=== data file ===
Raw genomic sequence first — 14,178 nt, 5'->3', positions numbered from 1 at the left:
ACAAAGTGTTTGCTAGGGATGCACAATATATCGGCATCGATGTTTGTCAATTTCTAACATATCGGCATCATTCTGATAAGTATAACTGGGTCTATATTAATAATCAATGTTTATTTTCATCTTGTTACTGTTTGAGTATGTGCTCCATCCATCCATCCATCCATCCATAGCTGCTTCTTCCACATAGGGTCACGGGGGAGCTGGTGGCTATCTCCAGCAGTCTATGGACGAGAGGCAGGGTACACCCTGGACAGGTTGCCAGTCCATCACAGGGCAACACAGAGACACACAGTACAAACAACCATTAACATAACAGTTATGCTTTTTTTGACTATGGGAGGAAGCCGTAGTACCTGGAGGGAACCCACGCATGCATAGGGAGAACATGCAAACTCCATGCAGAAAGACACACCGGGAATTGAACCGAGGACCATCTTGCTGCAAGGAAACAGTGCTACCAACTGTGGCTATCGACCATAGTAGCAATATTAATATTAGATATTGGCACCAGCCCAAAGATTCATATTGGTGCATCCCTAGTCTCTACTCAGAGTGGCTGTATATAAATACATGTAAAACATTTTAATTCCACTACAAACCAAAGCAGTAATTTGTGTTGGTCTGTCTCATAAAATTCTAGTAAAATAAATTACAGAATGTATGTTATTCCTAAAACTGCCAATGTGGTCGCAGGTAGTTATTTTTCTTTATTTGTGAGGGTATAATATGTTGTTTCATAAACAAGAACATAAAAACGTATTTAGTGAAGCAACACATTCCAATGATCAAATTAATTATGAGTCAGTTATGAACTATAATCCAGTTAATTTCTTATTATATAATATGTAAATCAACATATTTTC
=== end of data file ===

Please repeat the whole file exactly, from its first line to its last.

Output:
Raw genomic sequence first — 14,178 nt, 5'->3', positions numbered from 1 at the left:
ACAAAGTGTTTGCTAGGGATGCACAATATATCGGCATCGATGTTTGTCAATTTCTAACATATCGGCATCATTCTGATAAGTATAACTGGGTCTATATTAATAATCAATGTTTATTTTCATCTTGTTACTGTTTGAGTATGTGCTCCATCCATCCATCCATCCATCCATAGCTGCTTCTTCCACATAGGGTCACGGGGGAGCTGGTGGCTATCTCCAGCAGTCTATGGACGAGAGGCAGGGTACACCCTGGACAGGTTGCCAGTCCATCACAGGGCAACACAGAGACACACAGTACAAACAACCATTAACATAACAGTTATGCTTTTTTTGACTATGGGAGGAAGCCGTAGTACCTGGAGGGAACCCACGCATGCATAGGGAGAACATGCAAACTCCATGCAGAAAGACACACCGGGAATTGAACCGAGGACCATCTTGCTGCAAGGAAACAGTGCTACCAACTGTGGCTATCGACCATAGTAGCAATATTAATATTAGATATTGGCACCAGCCCAAAGATTCATATTGGTGCATCCCTAGTCTCTACTCAGAGTGGCTGTATATAAATACATGTAAAACATTTTAATTCCACTACAAACCAAAGCAGTAATTTGTGTTGGTCTGTCTCATAAAATTCTAGTAAAATAAATTACAGAATGTATGTTATTCCTAAAACTGCCAATGTGGTCGCAGGTAGTTATTTTTCTTTATTTGTGAGGGTATAATATGTTGTTTCATAAACAAGAACATAAAAACGTATTTAGTGAAGCAACACATTCCAATGATCAAATTAATTATGAGTCAGTTATGAACTATAATCCAGTTAATTTCTTATTATATAATATGTAAATCAACATATTTTC